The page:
— A Knot Untied in Two Parts
It is said that one should always begin with the simplest questions.
Why did Marx observe that corporations (i.e., stock companies) were the negative negation of capital?
Everything that follows is an attempt to address this question.
The capitalist stock companies, as much as the co-operative factories, should be considered as transitional forms from the capitalist mode of production to the associated one, with the only distinction that the antagonism is resolved negatively in the one and positively in the other.1Karl Marx, “The Role of Credit in Capitalist Production,” in Das Kapital, vol. 3 (New York: International Publishers, 1894), 440.
Towards the end of his life, while working on the third volume of Capital, Marx made extensive notes on the stock companies that were just beginning to emerge in his time. Theoretically, however, he placed it as a “counteracting influence” when he was working out the law of the tendency of the rate of profit to fall. This then would imply that the entirety of the twentieth century (and after) stands outside of the tendency that was to lead to the demise of capital!
Published in 1997, Reflections on Marx’s Critique of Political Economy expanded on this specific contradiction and pointed out that the tendency of the rate of profit to fall correctly describes the demise of individual-owned factories, and presents the fact that ownership is not the decisive factor in the definition of capitalism after the late nineteenth century.2FMS Publication for Collectivities, Reflections On Marx’s Critique of Political Economy (1997) →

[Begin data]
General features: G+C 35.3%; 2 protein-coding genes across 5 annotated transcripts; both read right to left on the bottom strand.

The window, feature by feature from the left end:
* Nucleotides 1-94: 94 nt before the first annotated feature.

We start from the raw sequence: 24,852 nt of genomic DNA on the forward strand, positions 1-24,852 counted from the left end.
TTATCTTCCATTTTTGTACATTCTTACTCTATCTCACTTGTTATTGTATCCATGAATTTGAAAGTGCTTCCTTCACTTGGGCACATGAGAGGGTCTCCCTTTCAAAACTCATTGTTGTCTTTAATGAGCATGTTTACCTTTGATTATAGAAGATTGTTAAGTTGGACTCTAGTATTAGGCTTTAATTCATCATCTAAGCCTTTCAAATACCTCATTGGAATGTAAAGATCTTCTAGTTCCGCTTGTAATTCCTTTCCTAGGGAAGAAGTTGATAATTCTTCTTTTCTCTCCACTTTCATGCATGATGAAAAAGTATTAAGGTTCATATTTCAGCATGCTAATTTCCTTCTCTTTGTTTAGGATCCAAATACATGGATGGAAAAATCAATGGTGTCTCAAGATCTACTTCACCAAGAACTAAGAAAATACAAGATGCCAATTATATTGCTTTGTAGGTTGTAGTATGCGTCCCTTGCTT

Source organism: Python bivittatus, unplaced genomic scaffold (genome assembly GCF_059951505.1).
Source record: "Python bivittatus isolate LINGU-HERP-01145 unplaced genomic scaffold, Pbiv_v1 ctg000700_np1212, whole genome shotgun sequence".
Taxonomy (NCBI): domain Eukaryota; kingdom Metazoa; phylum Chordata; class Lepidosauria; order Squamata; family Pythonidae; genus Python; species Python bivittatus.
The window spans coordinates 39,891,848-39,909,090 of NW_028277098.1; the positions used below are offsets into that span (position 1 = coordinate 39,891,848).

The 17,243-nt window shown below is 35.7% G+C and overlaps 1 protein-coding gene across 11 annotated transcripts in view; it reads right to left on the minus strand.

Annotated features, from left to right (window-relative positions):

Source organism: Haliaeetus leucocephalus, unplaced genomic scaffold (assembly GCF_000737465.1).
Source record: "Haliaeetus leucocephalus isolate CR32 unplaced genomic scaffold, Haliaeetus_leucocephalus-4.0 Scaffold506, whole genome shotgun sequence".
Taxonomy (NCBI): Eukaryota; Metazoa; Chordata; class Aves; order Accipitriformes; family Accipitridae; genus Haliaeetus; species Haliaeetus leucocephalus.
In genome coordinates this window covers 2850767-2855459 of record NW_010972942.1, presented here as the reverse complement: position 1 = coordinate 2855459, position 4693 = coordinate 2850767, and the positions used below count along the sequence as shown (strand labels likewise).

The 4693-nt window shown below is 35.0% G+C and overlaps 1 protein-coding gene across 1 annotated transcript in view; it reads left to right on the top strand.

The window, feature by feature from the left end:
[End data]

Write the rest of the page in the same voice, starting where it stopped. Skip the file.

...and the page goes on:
This can also be deduced from the data that is offered by Thomas Piketty’s Capital in the Twenty-First Century, when it speaks of the insignificance of the weight of inheritance and the rise of super-managers, managers, and professionals, along with the very high appropriation of surplus by the state beginning from the early twentieth century.
Let us now attend to some of the reasons that Marx lists for the formation of stock companies, and some of the phenomena that accompany their formation.
1) An enormous expansion of the scale of production and of enterprises, that was impossible for individual capitals. At the same time, enterprises that were formerly government enterprises, become public.
2) … Capital, which in itself rests on a social mode of production and presupposes a social concentration of means of production and labour power, is here directly endowed with the form of social capital (capital of directly associated individuals) as distinct from private capital, and its undertakings assume the form of social undertakings as distinct from private undertakings. It is the abolition of capital as private property within the framework of capitalist production itself.
In short, the abolition of private property is not the abolition of capital.